Eye on the Caribbean

Haiti’s Latortue wants UNIDO field office in the Caribbean

Posted on Monday 28 November 2005

by Charles Arthur

Vienna, 28 nov. 05 [AlterPresse] --- Haiti’s interim prime minister, Gérard Latortue, today called on the UNIDO
leadership to establish an office in Port-au-Prince, Haiti, "from where it can
cover the whole Caribbean region".

Referring to UNIDO’s past involvement in the Caribbean region, Latortue
insisted that things must change. "The new UNIDO office in the Caribbean cannot
be as it was in the past, when just one officer spent all his time traveling
to five or six Caribbean islands, and was left with no time to do anything. The
new office must be properly worked out."

Latortue also hailed the appointment of Kandeh Yumkella as the new
Director-General of the United Nations Industrial Development Organization (UNIDO).

Addressing the opening session of the Eleventh UNIDO general conference in
Vienna, Latortue said, "For a long time, I have hoped that the head of UNIDO
would be a highly-qualified candidate from sub-Saharan Africa. Today, I am
happy to see this dream realized with the designation of Dr. Kandeh Yumkella, a
high-level professional who has studied and taught at the top US universities."

Dr. Kandeh Yumkella, from Sierra Leone, will be officially appointed the new
Director-General of UNIDO on 2 December. He takes over from the current
Director-General, the Argentinean, Carlos Magariños, who has lead UNIDO since 1997.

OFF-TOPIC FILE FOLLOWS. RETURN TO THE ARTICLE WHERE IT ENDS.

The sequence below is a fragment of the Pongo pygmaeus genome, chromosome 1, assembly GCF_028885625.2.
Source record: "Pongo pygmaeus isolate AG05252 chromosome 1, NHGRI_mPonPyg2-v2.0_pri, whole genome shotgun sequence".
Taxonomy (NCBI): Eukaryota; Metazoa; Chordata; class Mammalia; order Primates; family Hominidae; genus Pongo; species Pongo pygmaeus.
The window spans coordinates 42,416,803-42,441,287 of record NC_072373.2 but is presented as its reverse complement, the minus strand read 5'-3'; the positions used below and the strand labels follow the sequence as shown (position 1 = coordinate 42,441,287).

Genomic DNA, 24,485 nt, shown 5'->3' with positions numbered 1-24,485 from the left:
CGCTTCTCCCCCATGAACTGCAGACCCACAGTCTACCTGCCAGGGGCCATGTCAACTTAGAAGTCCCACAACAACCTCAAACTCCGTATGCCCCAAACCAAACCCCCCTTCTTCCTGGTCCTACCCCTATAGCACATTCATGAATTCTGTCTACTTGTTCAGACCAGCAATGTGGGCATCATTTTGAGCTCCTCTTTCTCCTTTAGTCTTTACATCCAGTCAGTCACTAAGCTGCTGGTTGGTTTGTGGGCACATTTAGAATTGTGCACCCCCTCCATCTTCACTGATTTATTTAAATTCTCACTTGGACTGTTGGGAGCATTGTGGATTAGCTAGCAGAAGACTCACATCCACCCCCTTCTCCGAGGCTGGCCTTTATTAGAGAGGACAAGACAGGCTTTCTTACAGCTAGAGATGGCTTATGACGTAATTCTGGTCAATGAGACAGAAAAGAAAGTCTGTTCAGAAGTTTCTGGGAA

Latortue, who himself worked for UNIDO for twenty-two years (1972-1994),
told the opening plenary session of the UNIDO conference, "I am happy to see a
black African director". He appealed to the conference to give all possible
support to Dr Yumkella and his team.

Latortue, who steps down as interim prime minister of Haiti in February
2006, said he believed that "UNIDO can play a leading role in the fight against
poverty and help ensure wealth creation."

UNIDO helps developing countries and countries with economies in transition
in their fight against marginalization in today’s globalized world. It
mobilizes knowledge, skills, information, and technology to promote productive
employment, a competitive economy and a sound environment.

It was set up in 1966, and became a specialized agency of the United Nations
in 1985. As part of the United Nations, UNIDO has responsibility for promoting
industrialization throughout the developing world. Its headquarters are in
Vienna, Austria, and it is represented in 35 developing countries.

Latortue said UNIDO could help create wealth in developing countries by
"creating jobs so that men and women don’t have to emigrate," by utilizing
natural resources in a responsible manner, by introducing norms and standards to
assure the competitiveness of products made in the South, and by utilizing
scientific and technological advances.

He added that all of the above "could only be achieved if we go beyond the
normal framework. We need integrated programs and projects together with
institutions such as the ILO (International Labor Organization), the FAO (Food and
Agriculture Organization), and UNESCO." [ca apr 28/11/05 22:20